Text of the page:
Building a ped/bike underpass is a good idea but is a separate undertaking from eliminating the contention between automobile and train traffic.


Online Name
Registered user
Embarcadero Oaks/Leland
on Mar 24, 2021 at 11:16 am
Online Name, Embarcadero Oaks/Leland
Registered user
on Mar 24, 2021 at 11:16 am

A traffic light at the Alma entrance from Embarcadero will mitigate practically nothing since maybe 1 out of 60 cars ever uses that entrance. Instead the ridiculously big Botts Dots force them to swerve around them and back into the gridlocked Embarcadero traffic. I've observed this for the 15+ years that I've been stuck in Embarcadero traffic waiting for the mis-timed Paly / Town & Country lights to be fixed.


Evan
Registered user
Crescent Park
on Mar 24, 2021 at 11:23 am
Evan, Crescent Park
Registered user
on Mar 24, 2021 at 11:23 am

I look forward to reading the next 14 studies and meetings that will happen on this topic for the next 20 years. Maybe in 2045, we can finally come to a consensus about to do.

What a joke this town is.


Samuel Jackson
Registered user
Evergreen Park
on Mar 24, 2021 at 11:36 am
Samuel Jackson, Evergreen Park
Registered user
on Mar 24, 2021 at 11:36 am

Needs to have an asterisk: people are worried about not being able to get everywhere by CAR. This would make it easier or the same to get around by bike and foot. (Crossing Churchill as a pedestrian today sucks).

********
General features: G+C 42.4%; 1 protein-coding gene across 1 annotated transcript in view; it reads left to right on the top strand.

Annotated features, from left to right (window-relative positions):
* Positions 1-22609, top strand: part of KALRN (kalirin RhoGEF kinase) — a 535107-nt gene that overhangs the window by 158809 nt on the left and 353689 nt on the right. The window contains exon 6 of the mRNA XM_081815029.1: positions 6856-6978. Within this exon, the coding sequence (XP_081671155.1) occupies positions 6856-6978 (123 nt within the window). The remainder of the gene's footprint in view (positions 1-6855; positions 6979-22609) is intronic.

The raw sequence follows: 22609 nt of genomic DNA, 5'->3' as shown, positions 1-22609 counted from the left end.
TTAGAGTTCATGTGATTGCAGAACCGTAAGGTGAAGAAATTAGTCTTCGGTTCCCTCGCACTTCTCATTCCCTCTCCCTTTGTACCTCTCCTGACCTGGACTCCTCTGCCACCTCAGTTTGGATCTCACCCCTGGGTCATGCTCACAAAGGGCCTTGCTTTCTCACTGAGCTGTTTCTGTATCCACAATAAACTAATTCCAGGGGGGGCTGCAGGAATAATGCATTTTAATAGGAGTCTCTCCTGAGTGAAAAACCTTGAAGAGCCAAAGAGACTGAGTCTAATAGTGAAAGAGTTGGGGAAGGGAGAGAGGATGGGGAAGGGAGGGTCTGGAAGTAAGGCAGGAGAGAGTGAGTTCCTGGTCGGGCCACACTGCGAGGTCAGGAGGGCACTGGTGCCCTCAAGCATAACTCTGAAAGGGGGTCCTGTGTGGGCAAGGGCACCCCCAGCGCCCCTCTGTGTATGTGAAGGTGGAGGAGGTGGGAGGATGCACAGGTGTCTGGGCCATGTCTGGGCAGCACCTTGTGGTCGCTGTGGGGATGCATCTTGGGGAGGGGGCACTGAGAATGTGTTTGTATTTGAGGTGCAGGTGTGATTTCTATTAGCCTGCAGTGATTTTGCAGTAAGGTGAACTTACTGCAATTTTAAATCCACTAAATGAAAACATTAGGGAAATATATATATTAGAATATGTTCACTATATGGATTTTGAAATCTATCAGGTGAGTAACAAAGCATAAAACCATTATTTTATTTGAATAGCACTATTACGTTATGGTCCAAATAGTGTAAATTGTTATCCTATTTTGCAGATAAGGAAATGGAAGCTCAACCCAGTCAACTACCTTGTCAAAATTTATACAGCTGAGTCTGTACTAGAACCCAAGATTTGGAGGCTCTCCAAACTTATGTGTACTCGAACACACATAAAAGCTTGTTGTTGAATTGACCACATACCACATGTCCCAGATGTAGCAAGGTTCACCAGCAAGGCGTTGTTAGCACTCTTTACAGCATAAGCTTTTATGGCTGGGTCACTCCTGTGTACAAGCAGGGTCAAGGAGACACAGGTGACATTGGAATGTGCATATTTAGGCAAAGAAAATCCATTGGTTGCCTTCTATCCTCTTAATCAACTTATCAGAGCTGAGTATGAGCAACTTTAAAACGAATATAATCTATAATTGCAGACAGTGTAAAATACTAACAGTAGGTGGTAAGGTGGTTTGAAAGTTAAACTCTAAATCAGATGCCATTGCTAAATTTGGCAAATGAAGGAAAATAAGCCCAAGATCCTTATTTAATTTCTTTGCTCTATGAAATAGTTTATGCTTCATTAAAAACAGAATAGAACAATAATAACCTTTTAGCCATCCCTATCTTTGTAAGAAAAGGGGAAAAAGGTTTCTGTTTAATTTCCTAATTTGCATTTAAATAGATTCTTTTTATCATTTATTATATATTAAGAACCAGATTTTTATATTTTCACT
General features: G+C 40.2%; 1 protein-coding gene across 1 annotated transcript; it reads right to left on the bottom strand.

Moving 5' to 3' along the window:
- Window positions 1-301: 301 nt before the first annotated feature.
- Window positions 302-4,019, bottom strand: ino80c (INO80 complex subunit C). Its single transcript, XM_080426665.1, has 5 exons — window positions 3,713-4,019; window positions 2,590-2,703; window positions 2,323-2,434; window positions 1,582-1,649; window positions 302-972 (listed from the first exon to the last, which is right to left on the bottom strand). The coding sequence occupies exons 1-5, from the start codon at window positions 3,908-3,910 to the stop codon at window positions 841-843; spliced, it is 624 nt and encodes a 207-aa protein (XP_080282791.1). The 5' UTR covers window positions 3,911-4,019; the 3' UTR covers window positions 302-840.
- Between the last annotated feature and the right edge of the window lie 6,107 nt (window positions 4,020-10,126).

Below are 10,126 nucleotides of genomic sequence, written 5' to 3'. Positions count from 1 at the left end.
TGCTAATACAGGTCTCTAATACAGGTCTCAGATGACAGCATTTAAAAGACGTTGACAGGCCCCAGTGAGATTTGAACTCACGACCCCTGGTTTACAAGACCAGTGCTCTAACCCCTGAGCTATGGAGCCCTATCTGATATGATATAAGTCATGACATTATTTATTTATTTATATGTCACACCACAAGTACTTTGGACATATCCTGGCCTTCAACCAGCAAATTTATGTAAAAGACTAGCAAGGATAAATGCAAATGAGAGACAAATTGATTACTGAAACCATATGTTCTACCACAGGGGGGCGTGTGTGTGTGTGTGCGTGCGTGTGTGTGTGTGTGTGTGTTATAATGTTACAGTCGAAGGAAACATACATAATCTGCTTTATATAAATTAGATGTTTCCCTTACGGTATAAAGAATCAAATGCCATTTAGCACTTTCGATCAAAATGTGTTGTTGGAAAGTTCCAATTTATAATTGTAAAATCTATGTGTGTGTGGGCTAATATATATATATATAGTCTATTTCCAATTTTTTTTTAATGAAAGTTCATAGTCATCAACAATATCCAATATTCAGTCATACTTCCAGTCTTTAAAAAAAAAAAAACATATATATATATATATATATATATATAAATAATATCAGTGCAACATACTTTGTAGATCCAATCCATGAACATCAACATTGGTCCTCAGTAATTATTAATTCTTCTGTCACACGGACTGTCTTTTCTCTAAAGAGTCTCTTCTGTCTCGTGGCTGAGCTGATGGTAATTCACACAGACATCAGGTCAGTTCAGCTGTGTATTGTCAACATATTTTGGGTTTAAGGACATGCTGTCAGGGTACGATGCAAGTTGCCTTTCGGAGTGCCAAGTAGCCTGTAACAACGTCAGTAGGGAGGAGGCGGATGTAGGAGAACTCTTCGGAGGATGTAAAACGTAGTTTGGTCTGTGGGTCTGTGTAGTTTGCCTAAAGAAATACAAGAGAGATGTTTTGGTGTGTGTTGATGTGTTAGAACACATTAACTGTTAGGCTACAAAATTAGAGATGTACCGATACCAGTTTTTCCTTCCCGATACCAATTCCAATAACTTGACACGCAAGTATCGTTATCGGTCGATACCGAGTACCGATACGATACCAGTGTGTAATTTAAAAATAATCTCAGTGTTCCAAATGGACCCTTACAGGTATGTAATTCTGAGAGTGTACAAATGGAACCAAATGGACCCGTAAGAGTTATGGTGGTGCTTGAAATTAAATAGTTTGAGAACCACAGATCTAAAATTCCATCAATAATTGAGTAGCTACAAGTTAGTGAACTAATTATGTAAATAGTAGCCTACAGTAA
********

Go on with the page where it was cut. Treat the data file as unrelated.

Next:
Make Palo Alto better for non-car transport, and the story looks different!

Demand modeling often doesn't accurately capture induced demand from increased throughput / reduced demand from reduced throughput; many "traffic-pocalypses" never actually materialize.


BGordon
Registered user
Midtown
on Mar 24, 2021 at 11:40 am
BGordon, Midtown
Registered user
on Mar 24, 2021 at 11:40 am

Berlin has attractive viaducts. Some parts are enclosed and the space below is used in many different ways.


WilliamR
Registered user
another community
on Mar 24, 2021 at 12:40 pm
WilliamR, another community
Registered user
on Mar 24, 2021 at 12:40 pm

Leave Churchill open, and do nothing 'structural' (underpass, etc.), but concentrate on safety improvements. Install quad gates for the tracks, move the traffic signal to the west side of the tracks so cars don't wait between the tracks and Alma, perhaps modify the traffic signaling to prevent turns when pedestrians have the Walk signal to keep the intersection clear. If delays from more-frequent trains become a problem, some people will find alternate routes.


Peter C
Registered user
Southgate
on Mar 24, 2021 at 1:58 pm
Peter C, Southgate
Registered user
on Mar 24, 2021 at 1:58 pm

All those train horns haven't managed to prevent dozens of accidents in the years I've lived here. Has the city considered a railroad quiet zone for the Churchill crossing, as Atherton has just done? Web Link.


Leslie York
Registered user
Old Palo Alto
on Mar 24, 2021 at 4:40 pm
Leslie York, Old Palo Alto
Registered user
on Mar 24, 2021 at 4:40 pm

"All those train horns haven't managed to prevent dozens of accidents in the years I've lived here."